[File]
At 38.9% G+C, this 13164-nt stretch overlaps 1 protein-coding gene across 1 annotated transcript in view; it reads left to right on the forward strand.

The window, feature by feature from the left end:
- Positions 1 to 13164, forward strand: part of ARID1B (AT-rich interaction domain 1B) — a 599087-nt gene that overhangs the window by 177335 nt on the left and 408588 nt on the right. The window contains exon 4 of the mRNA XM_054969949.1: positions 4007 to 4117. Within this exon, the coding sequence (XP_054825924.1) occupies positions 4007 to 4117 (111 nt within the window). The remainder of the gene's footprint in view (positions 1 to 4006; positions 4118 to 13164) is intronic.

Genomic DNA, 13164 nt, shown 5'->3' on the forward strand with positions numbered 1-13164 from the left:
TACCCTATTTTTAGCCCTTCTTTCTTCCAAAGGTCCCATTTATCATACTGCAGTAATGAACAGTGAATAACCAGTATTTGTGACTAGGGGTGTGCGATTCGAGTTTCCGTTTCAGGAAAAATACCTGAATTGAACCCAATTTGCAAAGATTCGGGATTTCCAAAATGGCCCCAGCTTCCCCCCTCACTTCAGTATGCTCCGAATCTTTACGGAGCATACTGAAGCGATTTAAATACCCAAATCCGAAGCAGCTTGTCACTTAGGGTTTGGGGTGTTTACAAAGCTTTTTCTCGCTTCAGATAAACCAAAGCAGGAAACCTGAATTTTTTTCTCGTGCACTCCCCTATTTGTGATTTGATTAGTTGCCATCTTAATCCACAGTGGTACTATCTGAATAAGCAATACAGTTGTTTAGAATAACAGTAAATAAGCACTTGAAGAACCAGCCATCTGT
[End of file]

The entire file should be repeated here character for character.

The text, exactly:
At 38.9% G+C, this 13164-nt stretch overlaps 1 protein-coding gene across 1 annotated transcript in view; it reads left to right on the forward strand.

The window, feature by feature from the left end:
- Positions 1 to 13164, forward strand: part of ARID1B (AT-rich interaction domain 1B) — a 599087-nt gene that overhangs the window by 177335 nt on the left and 408588 nt on the right. The window contains exon 4 of the mRNA XM_054969949.1: positions 4007 to 4117. Within this exon, the coding sequence (XP_054825924.1) occupies positions 4007 to 4117 (111 nt within the window). The remainder of the gene's footprint in view (positions 1 to 4006; positions 4118 to 13164) is intronic.

Genomic DNA, 13164 nt, shown 5'->3' on the forward strand with positions numbered 1-13164 from the left:
TACCCTATTTTTAGCCCTTCTTTCTTCCAAAGGTCCCATTTATCATACTGCAGTAATGAACAGTGAATAACCAGTATTTGTGACTAGGGGTGTGCGATTCGAGTTTCCGTTTCAGGAAAAATACCTGAATTGAACCCAATTTGCAAAGATTCGGGATTTCCAAAATGGCCCCAGCTTCCCCCCTCACTTCAGTATGCTCCGAATCTTTACGGAGCATACTGAAGCGATTTAAATACCCAAATCCGAAGCAGCTTGTCACTTAGGGTTTGGGGTGTTTACAAAGCTTTTTCTCGCTTCAGATAAACCAAAGCAGGAAACCTGAATTTTTTTCTCGTGCACTCCCCTATTTGTGATTTGATTAGTTGCCATCTTAATCCACAGTGGTACTATCTGAATAAGCAATACAGTTGTTTAGAATAACAGTAAATAAGCACTTGAAGAACCAGCCATCTGT